Peter V. Caldwell

Peter V. Caldwell
US Forest Service | FS · Southern Research Station

PhD

About

85
Publications
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Introduction

Publications

Publications (85)
Article
Full-text available
Robust hydrologic models are needed to help manage water resources for healthy aquatic ecosystems and reliable water supplies for people, but there is a lack of comprehensive model comparison studies that quantify differences in streamflow predictions among model applications developed to answer management questions. We assessed differences in dail...
Article
Climate change and forest disturbances are threatening the ability of forested mountain watersheds to provide the clean, reliable, and abundant fresh water necessary to support aquatic ecosystems and a growing human population. Here we used 76 years of water yield, climate, and field plot vegetation measurements in six unmanaged, reference watershe...
Article
Full-text available
Wildland fire impacts on surface freshwater resources have not previously been measured, nor factored into regional water management strategies. But, large wildland fires are increasing and raise concerns about fire impacts on potable water. Here we synthesize long-term records of wildland fire, climate, and river flow for 168 locations across the...
Article
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An understanding of the applicability and utility of hydrologic models is critical to support the effective management of water resources throughout the Southeastern United States (SEUS) and Puerto Rico (PR). Hydrologic models have the capacity to provide an estimate of the quantity of available water at ungauged locations (i.e., areas of the count...
Article
Full-text available
Wildfires are landscape scale disturbances that can significantly affect hydrologic processes such as runoff generation and sediment and nutrient transport to streams. In Fall 2016, multiple large drought-related wildfires burned forests across the southern Appalachian Mountains. Immediately after the fires, we identified and instrumented eight 28....
Article
The goal of this study is to develop geospatial-hydrology models incorporating design rainfall intensities and land morphologic features to identify erosion hazards and vulnerability risks to road culverts/stream crossings in three watersheds at USDA Forest Service long-term experimental forests: i) Coweeta Hydrologic Laboratory, NC, ii) Santee Exp...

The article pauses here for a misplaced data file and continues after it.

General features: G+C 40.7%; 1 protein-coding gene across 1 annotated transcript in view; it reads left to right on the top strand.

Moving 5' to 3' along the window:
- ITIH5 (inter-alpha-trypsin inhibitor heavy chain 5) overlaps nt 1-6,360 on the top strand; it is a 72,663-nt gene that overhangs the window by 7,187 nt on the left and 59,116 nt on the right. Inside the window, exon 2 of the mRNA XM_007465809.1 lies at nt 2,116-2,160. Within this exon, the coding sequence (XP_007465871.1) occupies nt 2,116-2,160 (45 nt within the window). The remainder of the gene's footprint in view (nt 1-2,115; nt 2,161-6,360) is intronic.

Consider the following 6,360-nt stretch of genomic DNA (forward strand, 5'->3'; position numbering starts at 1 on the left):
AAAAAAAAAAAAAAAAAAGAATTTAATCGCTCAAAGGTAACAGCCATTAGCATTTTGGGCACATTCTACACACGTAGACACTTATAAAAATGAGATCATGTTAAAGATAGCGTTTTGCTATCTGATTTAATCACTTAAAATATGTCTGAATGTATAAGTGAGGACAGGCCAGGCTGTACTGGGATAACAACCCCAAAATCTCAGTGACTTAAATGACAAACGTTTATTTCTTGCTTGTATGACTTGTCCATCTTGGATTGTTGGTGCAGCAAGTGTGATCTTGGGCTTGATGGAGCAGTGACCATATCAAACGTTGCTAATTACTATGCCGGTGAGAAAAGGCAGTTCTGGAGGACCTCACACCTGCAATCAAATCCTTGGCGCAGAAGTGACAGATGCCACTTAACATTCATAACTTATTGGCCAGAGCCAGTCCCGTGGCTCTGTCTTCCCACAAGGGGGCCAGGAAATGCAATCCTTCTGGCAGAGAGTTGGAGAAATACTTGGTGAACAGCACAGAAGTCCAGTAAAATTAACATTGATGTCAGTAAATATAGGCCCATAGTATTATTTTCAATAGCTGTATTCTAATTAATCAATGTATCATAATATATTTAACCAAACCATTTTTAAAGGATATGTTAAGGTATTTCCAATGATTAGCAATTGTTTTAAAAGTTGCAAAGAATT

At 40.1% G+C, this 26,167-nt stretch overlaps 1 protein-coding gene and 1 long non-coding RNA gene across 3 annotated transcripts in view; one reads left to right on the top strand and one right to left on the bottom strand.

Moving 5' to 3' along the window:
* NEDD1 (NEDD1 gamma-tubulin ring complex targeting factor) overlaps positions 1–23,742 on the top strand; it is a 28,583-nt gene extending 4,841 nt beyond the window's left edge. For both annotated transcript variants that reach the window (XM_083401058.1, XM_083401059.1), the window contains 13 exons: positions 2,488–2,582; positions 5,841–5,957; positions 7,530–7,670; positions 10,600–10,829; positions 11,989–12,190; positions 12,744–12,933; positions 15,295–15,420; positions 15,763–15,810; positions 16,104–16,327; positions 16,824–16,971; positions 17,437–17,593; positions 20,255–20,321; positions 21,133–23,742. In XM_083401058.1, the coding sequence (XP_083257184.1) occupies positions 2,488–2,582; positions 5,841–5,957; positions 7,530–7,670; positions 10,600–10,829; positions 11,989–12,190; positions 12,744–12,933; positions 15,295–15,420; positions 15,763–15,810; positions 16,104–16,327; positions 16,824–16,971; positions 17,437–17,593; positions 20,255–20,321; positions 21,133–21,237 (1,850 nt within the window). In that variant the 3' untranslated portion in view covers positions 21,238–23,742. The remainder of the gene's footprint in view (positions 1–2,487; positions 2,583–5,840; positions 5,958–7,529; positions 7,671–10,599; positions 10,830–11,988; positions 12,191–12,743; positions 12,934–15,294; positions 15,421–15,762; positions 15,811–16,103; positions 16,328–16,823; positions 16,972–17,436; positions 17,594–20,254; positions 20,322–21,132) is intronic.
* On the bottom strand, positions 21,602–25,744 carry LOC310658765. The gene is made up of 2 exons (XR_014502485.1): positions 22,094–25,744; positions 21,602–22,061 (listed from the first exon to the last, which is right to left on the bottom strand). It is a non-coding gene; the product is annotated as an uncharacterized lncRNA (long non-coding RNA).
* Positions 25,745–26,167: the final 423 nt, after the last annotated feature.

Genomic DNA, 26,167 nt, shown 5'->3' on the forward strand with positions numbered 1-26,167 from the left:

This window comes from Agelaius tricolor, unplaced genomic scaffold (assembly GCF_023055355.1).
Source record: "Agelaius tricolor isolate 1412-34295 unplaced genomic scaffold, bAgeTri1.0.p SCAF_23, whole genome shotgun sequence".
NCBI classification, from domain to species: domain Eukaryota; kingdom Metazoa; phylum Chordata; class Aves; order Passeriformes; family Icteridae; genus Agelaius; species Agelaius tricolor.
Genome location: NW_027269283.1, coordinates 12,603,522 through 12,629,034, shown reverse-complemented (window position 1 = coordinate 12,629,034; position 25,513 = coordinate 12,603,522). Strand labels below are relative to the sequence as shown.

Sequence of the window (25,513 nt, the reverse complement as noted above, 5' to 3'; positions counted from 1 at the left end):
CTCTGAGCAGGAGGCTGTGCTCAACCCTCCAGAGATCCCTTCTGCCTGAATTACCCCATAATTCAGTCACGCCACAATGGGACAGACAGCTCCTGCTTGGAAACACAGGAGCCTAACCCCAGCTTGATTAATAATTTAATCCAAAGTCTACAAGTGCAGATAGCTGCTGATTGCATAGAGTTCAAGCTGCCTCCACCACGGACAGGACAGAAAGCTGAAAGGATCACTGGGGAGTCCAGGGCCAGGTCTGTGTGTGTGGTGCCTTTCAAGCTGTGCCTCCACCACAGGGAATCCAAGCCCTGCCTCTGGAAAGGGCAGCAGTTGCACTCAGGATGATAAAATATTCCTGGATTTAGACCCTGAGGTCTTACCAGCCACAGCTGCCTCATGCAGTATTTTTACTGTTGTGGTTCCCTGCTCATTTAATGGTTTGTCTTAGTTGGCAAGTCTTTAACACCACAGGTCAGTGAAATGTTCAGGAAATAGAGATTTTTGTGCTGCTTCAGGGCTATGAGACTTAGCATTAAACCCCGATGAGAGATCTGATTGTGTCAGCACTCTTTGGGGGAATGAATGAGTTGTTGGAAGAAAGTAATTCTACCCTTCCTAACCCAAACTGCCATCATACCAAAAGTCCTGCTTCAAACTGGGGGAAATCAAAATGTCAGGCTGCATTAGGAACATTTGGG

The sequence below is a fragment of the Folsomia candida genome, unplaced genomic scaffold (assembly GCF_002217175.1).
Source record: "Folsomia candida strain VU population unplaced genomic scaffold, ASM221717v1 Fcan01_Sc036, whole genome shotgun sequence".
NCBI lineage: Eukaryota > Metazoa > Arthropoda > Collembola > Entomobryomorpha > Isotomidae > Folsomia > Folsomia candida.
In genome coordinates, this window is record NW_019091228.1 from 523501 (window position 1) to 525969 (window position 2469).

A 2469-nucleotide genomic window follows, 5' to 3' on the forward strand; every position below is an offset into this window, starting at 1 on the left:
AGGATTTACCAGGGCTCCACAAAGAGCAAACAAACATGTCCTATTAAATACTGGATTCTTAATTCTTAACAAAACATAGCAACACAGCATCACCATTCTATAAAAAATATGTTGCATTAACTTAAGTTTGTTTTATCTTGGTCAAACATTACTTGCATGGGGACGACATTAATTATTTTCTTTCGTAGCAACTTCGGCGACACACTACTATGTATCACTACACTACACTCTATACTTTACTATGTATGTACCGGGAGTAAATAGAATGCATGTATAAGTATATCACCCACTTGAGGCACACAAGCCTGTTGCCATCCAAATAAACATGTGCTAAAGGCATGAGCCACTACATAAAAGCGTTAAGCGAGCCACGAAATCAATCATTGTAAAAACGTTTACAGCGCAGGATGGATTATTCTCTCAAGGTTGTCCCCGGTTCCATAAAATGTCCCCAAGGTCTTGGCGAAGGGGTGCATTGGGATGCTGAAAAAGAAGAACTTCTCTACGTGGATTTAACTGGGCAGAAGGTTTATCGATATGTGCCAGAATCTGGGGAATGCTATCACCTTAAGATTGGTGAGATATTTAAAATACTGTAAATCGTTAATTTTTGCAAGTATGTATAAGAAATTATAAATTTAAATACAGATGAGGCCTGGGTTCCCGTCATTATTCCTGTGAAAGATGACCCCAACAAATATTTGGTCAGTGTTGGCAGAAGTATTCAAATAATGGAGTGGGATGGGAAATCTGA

Article
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Clean water from forests is commonly used to supply drinking water to communities both within and outside basin boundaries through inter‐basin transfers (IBTs). Here, we modified the Water Supply Stress Index (WaSSI) model to provide estimates of mean water yield and the proportion of mean flow originating on forested lands at the 12‐Digit Hydrolog...
Article
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Inter-basin water transfer (IBT) is widely used to mitigate water shortage at the cost of compromising water availability in water-exporting regions. Yet, we do not know how efficient are the IBTs in alleviating inter-regional water stress in a changing climate and water supply-demand context. From a socio-hydrological perspective, we here quantify...
Article
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Hurricanes and tropical storms (TS) are infrequent but disastrous events to human lives, social activities, and terrestrial ecosystems in coastal regions. Using the Environmental Protection Agency (US-EPA)’s Hydrologic and Water Quality System (HAWQS) model, principal component analysis (PCA), and principal factor analysis (PFA), we estimated impac...
Article
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Rhododendron maximum is an evergreen shrub native to the Appalachian Mountains of North America that has expanded in recent decades due to past disturbances and land management. The purpose of this study was to explore how bees and plants were affected by the experimental removal of R. maximum followed by a prescribed fire in one watershed compared...
Article
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Forests provide the most stable and highest quality water supplies among all land uses. Quantitatively evaluating the benefits of forest water supply functions is important to effectively mitigate the impacts of land development, climate change, and population growth. Here, by integrating a water balance model and national drinking water data, we d...
Article
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This study seeks to advance the knowledge about the effect of the Sacramento Soil Moisture counting Model (SAC-SMA) a priori parameters on calibration. We investigated the catchment characteristics where calibration is most affected by the limitations in the a priori parameters and we studied the effect on the modeled processes. The a priori SAC-SM...